I want to compute an unsupervised random forest classification out of a raster stack in R. The raster stack represents the same extent in different spectral bands and as a result I want to obtain an unsupervised classification of the stack. I am having problems with my code as my data is very huge.

Is it okay to just convert the stack into a dataframe in order to run the random forest algorithm like this?

stack_median <- stack(b1_mosaic_median, b2_mosaic_median, b3_mosaic_median, b4_mosaic_median, b5_mosaic_median, b7_mosaic_median)
stack_median_df <- as.data.frame(stack_median)

Here is the data as a csv file (https://www.dropbox.com/s/gkaryusnet46f0i/stack_median_df.csv?dl=0) - and you can read it in via:

stack_median_df_na <- na.omit(stack_median_df)

My next step would be the unsupervised classification:

median_rf <- randomForest(stack_median_df_na, importance=TRUE, proximity=FALSE, ntree=500, type=unsupervised, forest=NULL)

Due to my huge dataset a proximity measure can't be calculated (would need around 6000GB).

Do you know how to be able to have a look at the classification?

As predict(median_rf) and plot(median_rf) don't return anything.

1 Answer 1


Random Forests in unlabeled (unsupervised) mode does not return explicit classes but, rather something analogous to scaled multivariate distances which is based on node proximities. Without the proximity matrix, you do not have a usable unlabeled model. And yes, for large problems, even using a sparse matrix, the very nature of the approach causes the proximity matrix to get huge. This may very well be the reason that you have not seen published approaches using Random Forests in unsupervised remote sensing.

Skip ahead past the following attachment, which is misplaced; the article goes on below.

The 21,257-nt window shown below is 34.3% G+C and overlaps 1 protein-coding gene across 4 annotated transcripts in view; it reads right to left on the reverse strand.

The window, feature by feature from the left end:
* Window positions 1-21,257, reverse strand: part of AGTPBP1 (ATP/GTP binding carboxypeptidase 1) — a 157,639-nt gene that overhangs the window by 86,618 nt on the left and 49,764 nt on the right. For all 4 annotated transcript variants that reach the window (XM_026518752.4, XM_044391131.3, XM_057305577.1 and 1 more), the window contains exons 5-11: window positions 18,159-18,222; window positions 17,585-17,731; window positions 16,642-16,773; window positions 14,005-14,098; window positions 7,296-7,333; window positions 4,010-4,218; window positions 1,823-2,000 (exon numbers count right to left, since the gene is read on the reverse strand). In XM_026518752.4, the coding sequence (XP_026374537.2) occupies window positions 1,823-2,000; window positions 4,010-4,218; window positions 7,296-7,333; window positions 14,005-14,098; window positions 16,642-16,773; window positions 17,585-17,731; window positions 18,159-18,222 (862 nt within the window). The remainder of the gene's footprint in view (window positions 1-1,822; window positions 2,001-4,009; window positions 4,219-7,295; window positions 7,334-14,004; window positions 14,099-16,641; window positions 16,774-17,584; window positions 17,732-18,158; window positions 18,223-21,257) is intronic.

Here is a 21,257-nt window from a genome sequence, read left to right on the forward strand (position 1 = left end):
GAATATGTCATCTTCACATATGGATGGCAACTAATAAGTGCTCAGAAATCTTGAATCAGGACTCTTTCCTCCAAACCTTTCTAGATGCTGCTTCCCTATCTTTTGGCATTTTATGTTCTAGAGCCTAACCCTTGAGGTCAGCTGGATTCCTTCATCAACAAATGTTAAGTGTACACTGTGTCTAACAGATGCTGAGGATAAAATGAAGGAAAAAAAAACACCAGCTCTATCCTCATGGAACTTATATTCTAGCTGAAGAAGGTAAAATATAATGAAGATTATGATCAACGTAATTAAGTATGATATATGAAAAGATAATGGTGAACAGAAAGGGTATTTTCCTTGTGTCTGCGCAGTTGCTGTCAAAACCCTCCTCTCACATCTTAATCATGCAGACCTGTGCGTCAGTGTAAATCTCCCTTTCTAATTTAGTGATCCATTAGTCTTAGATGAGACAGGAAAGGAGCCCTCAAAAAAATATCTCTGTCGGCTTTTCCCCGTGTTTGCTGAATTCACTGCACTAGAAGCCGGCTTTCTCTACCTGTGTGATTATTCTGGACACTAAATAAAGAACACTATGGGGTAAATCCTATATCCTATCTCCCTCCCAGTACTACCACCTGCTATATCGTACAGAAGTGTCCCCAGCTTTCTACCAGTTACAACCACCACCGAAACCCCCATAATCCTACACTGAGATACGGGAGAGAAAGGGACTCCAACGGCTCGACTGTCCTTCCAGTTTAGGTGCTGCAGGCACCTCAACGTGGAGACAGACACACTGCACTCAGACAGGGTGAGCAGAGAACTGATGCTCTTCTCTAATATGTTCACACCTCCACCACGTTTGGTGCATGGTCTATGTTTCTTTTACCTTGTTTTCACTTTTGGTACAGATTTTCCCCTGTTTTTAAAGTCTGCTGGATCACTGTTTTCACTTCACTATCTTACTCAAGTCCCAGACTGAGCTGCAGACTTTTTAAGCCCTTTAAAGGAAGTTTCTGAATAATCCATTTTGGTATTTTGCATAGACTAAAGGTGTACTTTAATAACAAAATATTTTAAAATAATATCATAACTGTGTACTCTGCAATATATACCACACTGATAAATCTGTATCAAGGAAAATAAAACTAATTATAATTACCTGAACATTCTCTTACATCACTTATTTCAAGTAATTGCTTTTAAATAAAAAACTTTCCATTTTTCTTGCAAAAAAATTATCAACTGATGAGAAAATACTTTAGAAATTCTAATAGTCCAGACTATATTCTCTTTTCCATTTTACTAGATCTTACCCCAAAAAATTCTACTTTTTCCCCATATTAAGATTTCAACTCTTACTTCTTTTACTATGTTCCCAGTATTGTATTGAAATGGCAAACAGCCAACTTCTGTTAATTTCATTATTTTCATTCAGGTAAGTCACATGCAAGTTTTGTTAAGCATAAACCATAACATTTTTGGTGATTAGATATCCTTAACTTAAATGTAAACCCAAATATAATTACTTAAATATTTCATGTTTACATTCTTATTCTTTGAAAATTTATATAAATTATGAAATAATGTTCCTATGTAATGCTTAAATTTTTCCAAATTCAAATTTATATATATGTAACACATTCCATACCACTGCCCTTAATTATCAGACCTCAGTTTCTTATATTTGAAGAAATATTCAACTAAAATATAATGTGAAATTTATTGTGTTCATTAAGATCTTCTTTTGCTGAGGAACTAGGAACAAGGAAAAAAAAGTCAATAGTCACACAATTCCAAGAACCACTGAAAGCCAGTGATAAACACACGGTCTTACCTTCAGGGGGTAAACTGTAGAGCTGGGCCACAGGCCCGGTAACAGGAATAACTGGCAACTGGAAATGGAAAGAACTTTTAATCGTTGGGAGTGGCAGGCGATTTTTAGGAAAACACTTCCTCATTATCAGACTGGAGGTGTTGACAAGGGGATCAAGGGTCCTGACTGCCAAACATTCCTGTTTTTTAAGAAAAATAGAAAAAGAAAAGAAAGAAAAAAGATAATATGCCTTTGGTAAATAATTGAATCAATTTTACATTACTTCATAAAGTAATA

Based on the proximities an approach that I have seen, to derive/test clusters, is to use a modified K-means on the proximity matrix. Alternately, you may be able to trick the imputation function, using the random forests option, in the yaImpute package to perform a matrix imputation which would return something analogs to a k nearest neighbor (kNN) that could then be assigned to clusters based on a similarity matrix.

It is nothing near as straightforward as what you are thinking and I would encourage you to research this approach before jumping in with both feet.

**** Edit 12/14/2018 A few versions ago I added an unsupervised random forests function to the rfUtilities package. I would not recommend it on large data such as rasters but it is a useful clustering method. Here is a simple example.


  meuse <- na.omit(meuse)

n = 6  
clust.meuse <- rf.unsupervised(meuse, n=n, proximity = TRUE, 
                               silhouettes = TRUE)
( meuse$k <- clust.meuse$k )

mds <- stats:::cmdscale(clust.meuse$distances, eig=TRUE, k=n)
  colnames(mds$points) <- paste("Dim", 1:n)
  mds.col <- ifelse(clust.meuse$k == 1, rainbow(6)[1],
               ifelse(clust.meuse$k == 2, rainbow(6)[2],
                 ifelse(clust.meuse$k == 3, rainbow(6)[3],
                   ifelse(clust.meuse$k == 4, rainbow(6)[4],
                    ifelse(clust.meuse$k == 5, rainbow(6)[5],
                     ifelse(clust.meuse$k == 6, rainbow(6)[6], NA))))))
plot(mds$points[,1:2],col=mds.col, pch=20)                 
pairs(mds$points, col=mds.col, pch=20)

coordinates(meuse) <- ~x+y
plot(meuse, col=mds.col, pch=19)

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